Any golfers out there? If so, how many of you would agree that a pitching wedge creates more backspin than a driver? Probably most of you would agree, so why don’t we hit wedges off the tee box? The answer is because backspin doesn’t exactly equal more distance. Too many coaches talk about creating backspin on the baseball, so much so that the swing centered only around creating it. Here is a classic example.
This video demonstrates one of my favorite players of all time talking about how he THOUGHT about creating power. While this may be how Chipper thought he swung, we can all see through video, it’s just not true. I would rather teach hitters what is actually happening than a thought that may lead to the right mechanics. Developing swing mechanics that focus solely on creating backspin will set the player up for a lot of frustration. To be clear, topspin is certainly not what we want either but let’s look at the facts. While backspin on the ball is a component of the ball traveling far, force generation (bat speed) and bat path are much more important factors in creating consistent power. Here is an example of an optimal swing path, which if struck correctly will create some backspin but most importantly it will efficiently transfer energy at the correct launch angle.
In the following graph, you can see the visual correlation in backspin and distance.
For more information on backspin, please follow this link to Fangraphs website.
I think in this case most softball enthusiasts would say the swings are different because the game of softball is different. Honestly, I can’t really wrap my head around that thought. So many girls are held back because of the fact that they are girls and not guys. The truth of the matter is that any girl who plays competitive softball is fully capable of taking what is considered a “high-level swing”. The fact that they are girls is a non-issue, and in many cases, females are more capable of achieving the movements in a high-level swing.
In 2013, fellow Baseball Rebellion instructor JK Whited wrote an article that touched on how girls are taught in today’s “softball culture”. He spoke on the fact that he believes on average girls seem to be taught much more slappy, tricky, run first, hit second type of swings, especially the undersized girls. This type of teaching grossly limits girls when they are capable of so much more. I often talk with the softball hitters I work with about taking off the “Chains” put on them by coaches who see them as not good enough to perform a high-level swing. Are they unable to perform high-level moves because they aren’t good enough? Or, are they not good enough because they don’t perform high-level swing mechanics. It is most frustrating working with a 10u softball player that has already been limited in what she can do based on her size at ten years old. Teach what provides the highest ceiling for that player’s career because the fact is, no one knows how she will develop. In the end, it is unfair to the girl to limit her development.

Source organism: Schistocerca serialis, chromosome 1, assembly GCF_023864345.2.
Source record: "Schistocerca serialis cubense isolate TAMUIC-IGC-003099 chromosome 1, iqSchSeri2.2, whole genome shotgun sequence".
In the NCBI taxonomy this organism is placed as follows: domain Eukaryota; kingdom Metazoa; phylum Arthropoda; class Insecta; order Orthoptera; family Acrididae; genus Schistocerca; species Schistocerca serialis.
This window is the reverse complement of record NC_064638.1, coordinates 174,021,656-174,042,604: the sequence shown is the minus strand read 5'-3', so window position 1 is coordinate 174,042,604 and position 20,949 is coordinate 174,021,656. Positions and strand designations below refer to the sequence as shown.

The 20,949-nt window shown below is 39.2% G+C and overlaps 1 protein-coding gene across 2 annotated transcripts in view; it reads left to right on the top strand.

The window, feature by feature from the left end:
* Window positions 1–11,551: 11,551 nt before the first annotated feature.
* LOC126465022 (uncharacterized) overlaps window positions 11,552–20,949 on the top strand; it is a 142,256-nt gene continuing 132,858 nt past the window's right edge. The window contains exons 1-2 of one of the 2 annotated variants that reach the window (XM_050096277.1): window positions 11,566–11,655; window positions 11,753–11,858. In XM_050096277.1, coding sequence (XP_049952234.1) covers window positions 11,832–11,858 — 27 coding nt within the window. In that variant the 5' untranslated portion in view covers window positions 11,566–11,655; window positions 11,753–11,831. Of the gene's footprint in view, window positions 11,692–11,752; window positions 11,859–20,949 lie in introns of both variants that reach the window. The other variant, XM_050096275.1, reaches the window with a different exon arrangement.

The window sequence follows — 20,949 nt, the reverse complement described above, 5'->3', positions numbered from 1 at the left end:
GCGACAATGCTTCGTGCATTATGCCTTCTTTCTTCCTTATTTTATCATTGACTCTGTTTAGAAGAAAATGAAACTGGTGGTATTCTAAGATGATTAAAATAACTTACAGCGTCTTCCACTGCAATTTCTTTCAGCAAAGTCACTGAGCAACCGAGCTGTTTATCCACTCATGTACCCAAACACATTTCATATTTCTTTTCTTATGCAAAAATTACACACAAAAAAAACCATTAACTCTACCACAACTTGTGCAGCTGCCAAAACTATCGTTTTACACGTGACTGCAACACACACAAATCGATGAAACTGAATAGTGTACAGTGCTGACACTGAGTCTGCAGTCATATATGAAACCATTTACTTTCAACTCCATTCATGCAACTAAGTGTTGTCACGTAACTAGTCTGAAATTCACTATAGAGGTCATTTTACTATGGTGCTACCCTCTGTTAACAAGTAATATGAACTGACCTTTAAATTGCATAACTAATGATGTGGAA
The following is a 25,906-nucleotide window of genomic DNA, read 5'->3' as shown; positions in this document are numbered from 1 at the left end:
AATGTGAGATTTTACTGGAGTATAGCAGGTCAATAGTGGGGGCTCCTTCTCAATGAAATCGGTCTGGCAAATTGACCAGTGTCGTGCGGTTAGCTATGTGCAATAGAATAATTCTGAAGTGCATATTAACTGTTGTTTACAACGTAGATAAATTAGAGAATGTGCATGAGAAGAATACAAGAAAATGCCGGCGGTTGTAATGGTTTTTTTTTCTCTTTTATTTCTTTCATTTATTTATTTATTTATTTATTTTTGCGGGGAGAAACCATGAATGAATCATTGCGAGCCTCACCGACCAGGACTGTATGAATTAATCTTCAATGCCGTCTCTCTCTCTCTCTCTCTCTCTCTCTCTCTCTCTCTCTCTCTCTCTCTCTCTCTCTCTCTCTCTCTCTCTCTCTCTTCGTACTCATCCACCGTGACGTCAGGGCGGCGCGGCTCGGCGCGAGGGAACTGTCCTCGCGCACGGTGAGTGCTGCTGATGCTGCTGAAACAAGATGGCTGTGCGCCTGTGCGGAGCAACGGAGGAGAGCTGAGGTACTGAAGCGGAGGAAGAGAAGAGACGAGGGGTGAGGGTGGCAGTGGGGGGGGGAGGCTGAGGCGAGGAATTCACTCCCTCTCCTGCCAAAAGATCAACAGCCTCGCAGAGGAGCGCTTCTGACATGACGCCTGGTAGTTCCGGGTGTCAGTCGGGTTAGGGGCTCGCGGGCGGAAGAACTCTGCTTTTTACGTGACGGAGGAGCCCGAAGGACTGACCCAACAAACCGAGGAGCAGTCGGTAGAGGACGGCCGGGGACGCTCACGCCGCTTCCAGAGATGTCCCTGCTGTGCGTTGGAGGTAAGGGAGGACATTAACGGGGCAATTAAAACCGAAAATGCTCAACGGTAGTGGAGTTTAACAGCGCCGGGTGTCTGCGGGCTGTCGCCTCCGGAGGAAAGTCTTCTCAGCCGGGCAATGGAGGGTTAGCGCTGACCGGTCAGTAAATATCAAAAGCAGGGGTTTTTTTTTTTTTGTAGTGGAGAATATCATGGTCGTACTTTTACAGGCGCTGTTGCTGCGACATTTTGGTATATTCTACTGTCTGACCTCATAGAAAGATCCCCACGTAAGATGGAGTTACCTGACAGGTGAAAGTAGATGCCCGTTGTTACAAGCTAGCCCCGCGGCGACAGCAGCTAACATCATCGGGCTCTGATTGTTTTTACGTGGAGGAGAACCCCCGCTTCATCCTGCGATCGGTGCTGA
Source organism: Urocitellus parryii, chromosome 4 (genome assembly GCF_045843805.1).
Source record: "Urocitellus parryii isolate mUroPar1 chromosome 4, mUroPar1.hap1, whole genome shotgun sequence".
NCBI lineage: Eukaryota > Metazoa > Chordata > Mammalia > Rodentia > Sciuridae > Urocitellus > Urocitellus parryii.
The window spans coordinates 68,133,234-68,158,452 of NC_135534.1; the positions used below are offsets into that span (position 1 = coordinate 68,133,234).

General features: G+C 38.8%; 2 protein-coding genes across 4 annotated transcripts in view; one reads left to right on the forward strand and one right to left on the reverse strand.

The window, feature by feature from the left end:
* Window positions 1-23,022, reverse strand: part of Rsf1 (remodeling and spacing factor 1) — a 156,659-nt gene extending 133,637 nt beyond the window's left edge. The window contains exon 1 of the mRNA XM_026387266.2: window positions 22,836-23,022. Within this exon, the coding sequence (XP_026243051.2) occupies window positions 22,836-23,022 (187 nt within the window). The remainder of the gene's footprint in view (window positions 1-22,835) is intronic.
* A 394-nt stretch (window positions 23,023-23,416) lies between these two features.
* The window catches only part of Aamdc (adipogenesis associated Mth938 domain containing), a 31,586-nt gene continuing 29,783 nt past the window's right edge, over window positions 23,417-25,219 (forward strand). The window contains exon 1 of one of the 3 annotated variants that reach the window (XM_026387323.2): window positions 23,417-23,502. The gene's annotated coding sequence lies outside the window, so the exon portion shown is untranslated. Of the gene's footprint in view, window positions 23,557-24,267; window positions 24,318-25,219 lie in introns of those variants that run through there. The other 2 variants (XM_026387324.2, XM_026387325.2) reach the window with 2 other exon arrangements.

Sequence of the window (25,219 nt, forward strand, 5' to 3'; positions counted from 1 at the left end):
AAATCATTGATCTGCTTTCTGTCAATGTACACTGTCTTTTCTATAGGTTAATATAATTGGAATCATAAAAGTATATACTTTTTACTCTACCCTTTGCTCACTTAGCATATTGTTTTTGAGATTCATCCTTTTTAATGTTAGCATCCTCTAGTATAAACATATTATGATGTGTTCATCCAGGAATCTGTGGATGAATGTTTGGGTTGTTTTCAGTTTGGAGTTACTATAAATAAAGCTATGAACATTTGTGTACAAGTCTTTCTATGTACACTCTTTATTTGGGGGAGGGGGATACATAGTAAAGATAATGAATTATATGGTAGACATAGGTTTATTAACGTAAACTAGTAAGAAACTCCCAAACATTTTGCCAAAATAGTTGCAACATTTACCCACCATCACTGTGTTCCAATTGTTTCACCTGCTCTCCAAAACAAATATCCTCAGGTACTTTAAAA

Anyway, there are so many great examples out there of how good girls can be. Regardless if you are a boy or girl, generating force and creating an optimal bat path are executed the same way. Here you can see Georgia standout Alex Hugo moves almost exactly the same as superstar Edwin Encarnacion of the Cleveland Indians.
Just like her Major League counterpart, Alex Hugo’s can move and operate her body the same way the most powerful baseball players can. Will she hit it as far? Of course not, but she doesn’t have to.
Let’s not also forget the upward swing plane of a good softball swing. Regardless of what you might think, the softball fastball peaks and drops down to the catcher’s mitt. Just like a baseball player, girls should work towards executing a nice upward bat path to match the downward pitch angle. This, of course, will give the softball player a much higher percentage of quality contact as well as deliver a head-on strike of the ball. Here is a great example of an upward swing from a softball player.
(Gabe Dimock actually wrote a great article as well on this myth last year)
The fear of striking out is at the root of almost all young hitter’s problems. It is viewed as the single worst thing you can do in baseball in the mind of the young hitter. Too often coaches/parents are so negative towards striking out that when their player ultimately does, the child sees the disappointment in the coaches face. The player will do anything they have to do in order to NOT strikeout, thus creating weak-minded, slow swings that in turn, lead to more strikeouts. If more strikeouts in a random 12u weekend tournament lead to a players success when it actually matters, sign me up for all the strikeouts.
The simple truth is that striking out more does not have to be followed by lower batting averages and poor performances. When a player is offensive minded and takes aggressive swings at the plate, the chances for better success such as doubles, triples, and home runs become a possibility. While the fear-based swing can only be followed by limited success such as a weak single. The up-side to being aggressive is so much higher, while the downside remains the same, just an out. Those who conquer this fear have a substantially higher chance of success.
With pitchers becoming better than ever before, the strikeout rates have hit an all-time high. While strikeouts are up, so are league-wide runs scored, slugging, and OPS. I’m not saying there aren’t times where putting the ball in play is absolutely necessary. What I’m saying is when it is time to let the hitter loose, let them loose with no fear of striking out. After all, it is just one out. The risk of striking out more comes with the territory of being more successful and you have to be willing to go there. The reward is well worth the risk!
Eric Tyler – Baseball Rebellion Hitting Instructor